How Russia was saved from the Enlightenment

Posted: June 15, 2010 by Scott Kistler in History
Tags: ,

Peter Leithart wrote a short post on a piece by 19th-century Russian philosopher Ivan Kireevsky.  Leithart notes that Kireevsky was a Slavophile, which from my understanding means a defender of the uniqueness and superiority of Slavic culture over Western European culture.  Russian Slavophiles often believed that Russia was the natural leader of the Slavic peoples (which is at least part of the explanation for Russia’s backing of Serbia before and during World War I).

According to Leithart, Kireevsky argued that the Greco-Roman world meant that “classical rationalism” or “formal reason” would control culture in Western Europe.  Here are Leithart’s summary and quotes from the article:

In Western Christendom, “the pope [became] the head of the church instead of Jesus Christ . . . the whole totality of faith was supported by syllogistic scholasticism; the Inquisition, Jesuitry, in one word, all the peculiarities of Catholicism developed through the power of the same formal process of reasoning, so that Protestantism itself, which the Catholics reproach with rationalism, developed directly out of the rationalism of Catholicism.”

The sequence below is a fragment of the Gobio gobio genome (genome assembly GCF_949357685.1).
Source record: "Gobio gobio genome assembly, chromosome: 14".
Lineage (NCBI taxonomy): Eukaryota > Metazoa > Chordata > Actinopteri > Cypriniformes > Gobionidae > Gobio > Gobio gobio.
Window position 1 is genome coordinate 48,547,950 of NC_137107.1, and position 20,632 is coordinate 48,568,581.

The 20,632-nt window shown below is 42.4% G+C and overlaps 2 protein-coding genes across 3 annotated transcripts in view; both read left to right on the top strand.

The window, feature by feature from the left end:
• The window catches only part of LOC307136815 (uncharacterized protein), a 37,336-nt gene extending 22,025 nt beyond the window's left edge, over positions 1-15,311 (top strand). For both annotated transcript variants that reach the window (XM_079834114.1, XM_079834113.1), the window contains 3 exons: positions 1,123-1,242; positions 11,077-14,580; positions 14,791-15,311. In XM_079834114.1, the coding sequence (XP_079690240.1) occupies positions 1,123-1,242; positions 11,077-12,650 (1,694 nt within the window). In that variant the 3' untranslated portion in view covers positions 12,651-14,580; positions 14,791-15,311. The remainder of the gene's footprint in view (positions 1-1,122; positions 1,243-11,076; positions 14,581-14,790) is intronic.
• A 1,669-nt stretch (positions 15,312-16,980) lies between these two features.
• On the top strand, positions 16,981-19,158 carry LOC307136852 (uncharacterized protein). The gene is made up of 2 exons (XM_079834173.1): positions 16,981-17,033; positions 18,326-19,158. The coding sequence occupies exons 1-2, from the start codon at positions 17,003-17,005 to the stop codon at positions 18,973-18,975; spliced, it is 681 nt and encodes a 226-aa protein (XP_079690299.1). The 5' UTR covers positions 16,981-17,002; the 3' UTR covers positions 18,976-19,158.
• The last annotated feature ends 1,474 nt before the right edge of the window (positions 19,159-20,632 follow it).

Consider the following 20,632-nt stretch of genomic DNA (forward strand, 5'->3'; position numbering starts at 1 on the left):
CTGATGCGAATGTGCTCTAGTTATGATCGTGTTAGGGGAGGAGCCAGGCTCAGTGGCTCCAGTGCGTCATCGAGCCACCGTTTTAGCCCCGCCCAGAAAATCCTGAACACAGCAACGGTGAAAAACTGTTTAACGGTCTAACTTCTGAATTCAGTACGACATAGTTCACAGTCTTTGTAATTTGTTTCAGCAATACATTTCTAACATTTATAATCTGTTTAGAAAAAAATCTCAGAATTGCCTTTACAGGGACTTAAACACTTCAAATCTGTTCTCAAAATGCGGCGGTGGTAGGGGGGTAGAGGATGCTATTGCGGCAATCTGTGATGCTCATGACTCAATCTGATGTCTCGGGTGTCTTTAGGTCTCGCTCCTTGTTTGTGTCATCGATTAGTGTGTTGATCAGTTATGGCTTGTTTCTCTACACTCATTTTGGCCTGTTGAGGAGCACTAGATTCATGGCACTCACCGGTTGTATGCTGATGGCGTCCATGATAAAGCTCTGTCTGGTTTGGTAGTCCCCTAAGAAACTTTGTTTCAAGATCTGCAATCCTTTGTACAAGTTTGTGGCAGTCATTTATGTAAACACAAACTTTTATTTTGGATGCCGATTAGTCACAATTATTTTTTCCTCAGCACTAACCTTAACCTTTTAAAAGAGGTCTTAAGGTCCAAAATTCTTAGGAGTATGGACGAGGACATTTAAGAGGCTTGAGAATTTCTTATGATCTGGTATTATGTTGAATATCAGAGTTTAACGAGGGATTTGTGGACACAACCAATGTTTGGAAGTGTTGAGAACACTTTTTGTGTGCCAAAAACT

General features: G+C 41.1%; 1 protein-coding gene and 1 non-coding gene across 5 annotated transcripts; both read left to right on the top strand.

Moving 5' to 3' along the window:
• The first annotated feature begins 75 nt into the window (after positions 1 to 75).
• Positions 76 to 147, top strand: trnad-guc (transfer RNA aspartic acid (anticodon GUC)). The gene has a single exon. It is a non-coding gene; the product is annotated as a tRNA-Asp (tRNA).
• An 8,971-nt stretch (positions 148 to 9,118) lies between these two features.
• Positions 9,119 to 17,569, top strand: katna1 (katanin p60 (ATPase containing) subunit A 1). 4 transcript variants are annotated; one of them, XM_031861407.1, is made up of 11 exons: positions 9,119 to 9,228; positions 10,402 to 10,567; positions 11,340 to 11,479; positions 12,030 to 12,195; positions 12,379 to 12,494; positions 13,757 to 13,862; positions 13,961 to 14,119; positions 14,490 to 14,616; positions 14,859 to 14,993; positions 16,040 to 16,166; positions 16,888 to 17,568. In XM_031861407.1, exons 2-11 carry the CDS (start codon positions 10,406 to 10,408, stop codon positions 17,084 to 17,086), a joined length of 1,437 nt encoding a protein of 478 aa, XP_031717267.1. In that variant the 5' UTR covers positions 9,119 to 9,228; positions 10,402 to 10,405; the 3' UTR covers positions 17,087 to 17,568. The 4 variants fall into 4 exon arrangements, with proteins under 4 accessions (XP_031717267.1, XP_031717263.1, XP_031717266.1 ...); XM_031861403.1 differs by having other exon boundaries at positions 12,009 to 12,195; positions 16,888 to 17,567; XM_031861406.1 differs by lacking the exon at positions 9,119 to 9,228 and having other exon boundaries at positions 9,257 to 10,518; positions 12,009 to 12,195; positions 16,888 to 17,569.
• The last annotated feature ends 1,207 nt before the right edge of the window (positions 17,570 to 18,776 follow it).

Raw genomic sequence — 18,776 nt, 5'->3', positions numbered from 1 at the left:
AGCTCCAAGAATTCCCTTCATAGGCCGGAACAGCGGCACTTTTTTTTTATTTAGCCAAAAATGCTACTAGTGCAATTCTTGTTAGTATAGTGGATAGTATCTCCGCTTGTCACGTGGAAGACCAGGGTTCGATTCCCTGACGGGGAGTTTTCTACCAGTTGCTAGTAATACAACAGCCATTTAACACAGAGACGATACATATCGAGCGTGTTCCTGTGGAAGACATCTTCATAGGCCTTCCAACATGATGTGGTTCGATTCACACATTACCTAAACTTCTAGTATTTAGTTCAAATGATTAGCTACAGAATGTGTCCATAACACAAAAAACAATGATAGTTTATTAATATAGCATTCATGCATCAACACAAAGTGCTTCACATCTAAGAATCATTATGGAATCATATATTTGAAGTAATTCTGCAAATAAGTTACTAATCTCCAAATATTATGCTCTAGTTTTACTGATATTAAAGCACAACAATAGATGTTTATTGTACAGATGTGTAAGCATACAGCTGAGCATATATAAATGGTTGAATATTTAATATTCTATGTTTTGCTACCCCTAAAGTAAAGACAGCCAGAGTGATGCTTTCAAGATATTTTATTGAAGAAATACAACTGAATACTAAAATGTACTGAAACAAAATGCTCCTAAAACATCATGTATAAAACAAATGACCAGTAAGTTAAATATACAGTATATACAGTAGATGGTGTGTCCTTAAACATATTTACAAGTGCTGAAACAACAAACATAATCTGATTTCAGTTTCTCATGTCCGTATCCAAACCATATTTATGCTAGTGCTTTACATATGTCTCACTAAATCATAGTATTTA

Classical rationalism’s influence didn’t end there: “A perspicacious mind could see in advance, in this final triumph of formal reason over faith and tradition, the entire present fate of Europe, as a result of a fallacious principle: Strauss and the new philosophy in all of its aspects; industrialism as the mainspring of social life; philanthropy based on calculated self-interest; the system of education accelerated by the power of aroused jealousy; Goethe, the crown of German poesy, the literary Tallyrand, who changes his beauty as the other changes his governments; Napoleon, the hero of our time, the ideal of soulless calculation; the numerical majority, a fruit of nationalistic politics; and Louis Philippe, the latest result of such hopes and such expensive experiments.”

Russia was blessedly free from this whole process.  It had not been conquered by Greece and Rome, escaped the Papacy’s control, and had a different trajectory in modern life.

It’s an interesting contrast to Western views of history which see the Enlightenment and modern life as a fundamental break — good or bad depending on one’s perspective — from Christian and traditional culture.

  1. russianoc says:

    Very nice article. Being Russian Orthodox and somewhat familiar with its history, I agree with the fact that the East was not affected by Western culture or its thought and theology. Nor does the Reformation play any part in the doctrine of the Eastern Church.

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